Favourite places, new discoveries.
Earlier this year Team Food assembled in the beautiful Basque capital of San Sebastián. Those of you that read regularly will know this is one of my favourite cities, and I love nothing more than a long weekend away sampling its delights (see picture reels below as evidence).
We were visiting with our good friends Graeme and Laura, our Team Food compatriots and fellow greedies. They’re a pair like us that love their food, and it’s this that sits at the centre of our get-togethers.
This visit to San Sebastian took us through the criss-crossing back streets of the old town, eating pintxos of all kinds; large manchego and jambon croquetas, iberico with octopus, morcilla with quince, gazpacho shots, rich and salty air dried Iberico, the list goes on. And when we weren’t scoffing and guzzling little tumblers of vino, we were peering into the windows of the cute bakeries at the traditional delights on offer. Dark chocolate coated orange rinds, anyone?
For me, the beauty of San Sebastian’s food is its breadth. Whether you’re on a budget or looking for a blowout you’ll find incredible, interesting food at every turn. And as we were there for my birthday, it gave us extra reason to indulge in some fine dining fanciness. We chose the Arzak this time, one of the cities 3 Michelin starred restaurants, currently rated eighth best in the world. We ate seafood off ipads (I know), invisible fish mousse with strawberry and anchovy (a crazy match made in heaven, the Flavour Thesaurus needs to make room for this combo), my monkfish arrived in a giant green edible umami bauble, we met the owners, father Juan and daughter Elena, and I was even given a birthday cake. It was a real meal to remember.
Nearly fit to burst, the last night we found ourselves in a locals hangout, the Bodega Donostiarra, which apparently gets filled to the brim with actors and directors during the annual film festival. Fancying a bit of a sit down and a change of pace we got ourselves a table and settled in for our last evening.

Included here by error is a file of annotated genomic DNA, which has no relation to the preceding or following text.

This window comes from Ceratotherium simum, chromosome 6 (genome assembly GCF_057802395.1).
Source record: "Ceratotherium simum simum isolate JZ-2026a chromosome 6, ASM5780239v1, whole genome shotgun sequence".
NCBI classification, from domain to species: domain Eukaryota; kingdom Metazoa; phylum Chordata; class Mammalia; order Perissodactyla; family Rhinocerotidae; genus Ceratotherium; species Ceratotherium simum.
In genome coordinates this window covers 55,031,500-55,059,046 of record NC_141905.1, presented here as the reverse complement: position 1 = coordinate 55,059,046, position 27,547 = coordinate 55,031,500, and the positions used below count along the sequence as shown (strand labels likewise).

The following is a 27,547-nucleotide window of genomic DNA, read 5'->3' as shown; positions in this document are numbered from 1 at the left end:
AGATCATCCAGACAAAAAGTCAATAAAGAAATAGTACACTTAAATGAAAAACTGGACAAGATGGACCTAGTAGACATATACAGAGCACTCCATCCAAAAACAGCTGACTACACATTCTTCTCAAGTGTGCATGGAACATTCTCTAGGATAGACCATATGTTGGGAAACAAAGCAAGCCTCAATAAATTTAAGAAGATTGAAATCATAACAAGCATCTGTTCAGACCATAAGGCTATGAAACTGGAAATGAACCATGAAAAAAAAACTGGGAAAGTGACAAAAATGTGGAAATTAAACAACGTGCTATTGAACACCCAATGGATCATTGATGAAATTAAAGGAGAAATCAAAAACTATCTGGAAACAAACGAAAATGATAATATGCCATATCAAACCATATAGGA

The meal of charred meats and fish was excellent, but the real dish of note was the simply named carne cocida, meaning ‘cooked meat’. The description was as scant as a name but we took a chance on it, and were beyond delighted — the dish was spectacular. A shredded Spanish beef stew that had our usually-polite-but-oh-so-greedy little hands fighting over the last morsel.
Back in blighty and longing for post holiday blues comfort food, I set about recreating the dish, deciding to use beef cheeks. They’re a thrifty offcut that shouldn’t cost too much (I often cook them in casseroles during the winter and leave them whole — they look really impressive on the plate and taste excellent after gentle slow cooking) and I knew they'd break down and shred perfectly into the sauce.
Such simplicity yielding so much flavour is a real joy — the cheeks are slowly cooked in a sauce made using equal parts pasatta and Spanish red wine and a little of my Spanish seasoning blend — though if you don’t have it you could use cinnamon, smoked paprika and a little chilli if you like the hot stuff. Pop it into a casserole pot, leave it be for a few hours, shred with a fork, settle yourself down with a glass of red and get plotting your own San Sebastian visit.
- 4 to 6 trimmed beef cheeks — they have a very tough membrane attached to them which needs cutting away, it’s easiest to get your butcher to do this for you
- One red onion, finely diced
- 1 large carrot, finely diced
- 1 clove garlic, finely chopped
- 550mls red wine, preferably Spanish
- 550mls pasatta or chopped tomatoes
- 1 tbsp tomato purée
- Either 2 tsp my Spanish Blend, or 1/2 tsp each of ground cinnamon and chilli flakes, and 1tsp smoked paprika
- Sea salt and black pepper
- Extra virgin olive oil
- Finely cut baguette for griddling
- Shredded basil or parsley
- 1 lemon, cut in half
- A little olive oil for frying
- Preheat your oven to 160°C.
- Into a saucepan place all the carne cocida ingredients and bring to a bubbling simmer on the hob.
- Place a lid on the pot, pop into the oven and cook for 2 to 3.5 hours, testing until the cheeks start to break when you press them with a spoon. When this happens, remove from the oven and carefully, using two forks, shred the meat until it separates completely.
- The sauce may want reducing slightly, if it does, cook it gently on the hob with the lid off.
- When ready to eat, heat a frying pan with a little olive oil on a high heat, and cook the lemon halves cut side down in the pan until golden. Then toast the baguette thins to dip into the stew, and drizzle the carne cocida with extra virgin olive oil and squeeze the lemon over, stirring it in with a fork.